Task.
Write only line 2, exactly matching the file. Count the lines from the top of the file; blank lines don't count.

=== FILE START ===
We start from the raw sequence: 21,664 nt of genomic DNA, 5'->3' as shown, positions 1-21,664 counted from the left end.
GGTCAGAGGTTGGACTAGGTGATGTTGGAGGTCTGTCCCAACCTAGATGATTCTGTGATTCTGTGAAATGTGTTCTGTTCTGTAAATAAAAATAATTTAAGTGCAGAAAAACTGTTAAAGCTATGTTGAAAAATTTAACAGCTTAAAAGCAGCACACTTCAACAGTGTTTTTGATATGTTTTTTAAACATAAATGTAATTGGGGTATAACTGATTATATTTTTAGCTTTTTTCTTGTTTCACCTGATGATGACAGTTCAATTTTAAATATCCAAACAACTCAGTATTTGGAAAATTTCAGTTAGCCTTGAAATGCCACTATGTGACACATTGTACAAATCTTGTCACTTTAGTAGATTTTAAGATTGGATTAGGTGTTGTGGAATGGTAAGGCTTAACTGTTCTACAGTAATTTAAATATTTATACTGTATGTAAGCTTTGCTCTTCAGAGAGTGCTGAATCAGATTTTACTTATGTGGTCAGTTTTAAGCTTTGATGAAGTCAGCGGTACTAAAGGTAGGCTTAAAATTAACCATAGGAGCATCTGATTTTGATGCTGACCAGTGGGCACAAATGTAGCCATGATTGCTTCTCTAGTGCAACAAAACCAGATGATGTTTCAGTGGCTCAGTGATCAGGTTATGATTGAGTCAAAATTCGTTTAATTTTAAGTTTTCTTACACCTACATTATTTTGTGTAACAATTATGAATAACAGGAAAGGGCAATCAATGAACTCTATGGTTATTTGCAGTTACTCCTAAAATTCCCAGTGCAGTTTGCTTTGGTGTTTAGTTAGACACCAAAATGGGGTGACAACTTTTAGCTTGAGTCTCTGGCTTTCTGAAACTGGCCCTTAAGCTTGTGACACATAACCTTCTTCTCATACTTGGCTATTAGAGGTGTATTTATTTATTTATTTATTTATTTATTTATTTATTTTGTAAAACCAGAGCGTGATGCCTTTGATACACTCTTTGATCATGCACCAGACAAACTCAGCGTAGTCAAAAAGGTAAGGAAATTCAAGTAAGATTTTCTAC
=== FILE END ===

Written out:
GGTCAGAGGTTGGACTAGGTGATGTTGGAGGTCTGTCCCAACCTAGATGATTCTGTGATTCTGTGAAATGTGTTCTGTTCTGTAAATAAAAATAATTTAAGTGCAGAAAAACTGTTAAAGCTATGTTGAAAAATTTAACAGCTTAAAAGCAGCACACTTCAACAGTGTTTTTGATATGTTTTTTAAACATAAATGTAATTGGGGTATAACTGATTATATTTTTAGCTTTTTTCTTGTTTCACCTGATGATGACAGTTCAATTTTAAATATCCAAACAACTCAGTATTTGGAAAATTTCAGTTAGCCTTGAAATGCCACTATGTGACACATTGTACAAATCTTGTCACTTTAGTAGATTTTAAGATTGGATTAGGTGTTGTGGAATGGTAAGGCTTAACTGTTCTACAGTAATTTAAATATTTATACTGTATGTAAGCTTTGCTCTTCAGAGAGTGCTGAATCAGATTTTACTTATGTGGTCAGTTTTAAGCTTTGATGAAGTCAGCGGTACTAAAGGTAGGCTTAAAATTAACCATAGGAGCATCTGATTTTGATGCTGACCAGTGGGCACAAATGTAGCCATGATTGCTTCTCTAGTGCAACAAAACCAGATGATGTTTCAGTGGCTCAGTGATCAGGTTATGATTGAGTCAAAATTCGTTTAATTTTAAGTTTTCTTACACCTACATTATTTTGTGTAACAATTATGAATAACAGGAAAGGGCAATCAATGAACTCTATGGTTATTTGCAGTTACTCCTAAAATTCCCAGTGCAGTTTGCTTTGGTGTTTAGTTAGACACCAAAATGGGGTGACAACTTTTAGCTTGAGTCTCTGGCTTTCTGAAACTGGCCCTTAAGCTTGTGACACATAACCTTCTTCTCATACTTGGCTATTAGAGGTGTATTTATTTATTTATTTATTTATTTATTTATTTATTTTGTAAAACCAGAGCGTGATGCCTTTGATACACTCTTTGATCATGCACCAGACAAACTCAGCGTAGTCAAAAAGGTAAGGAAATTCAAGTAAGATTTTCTAC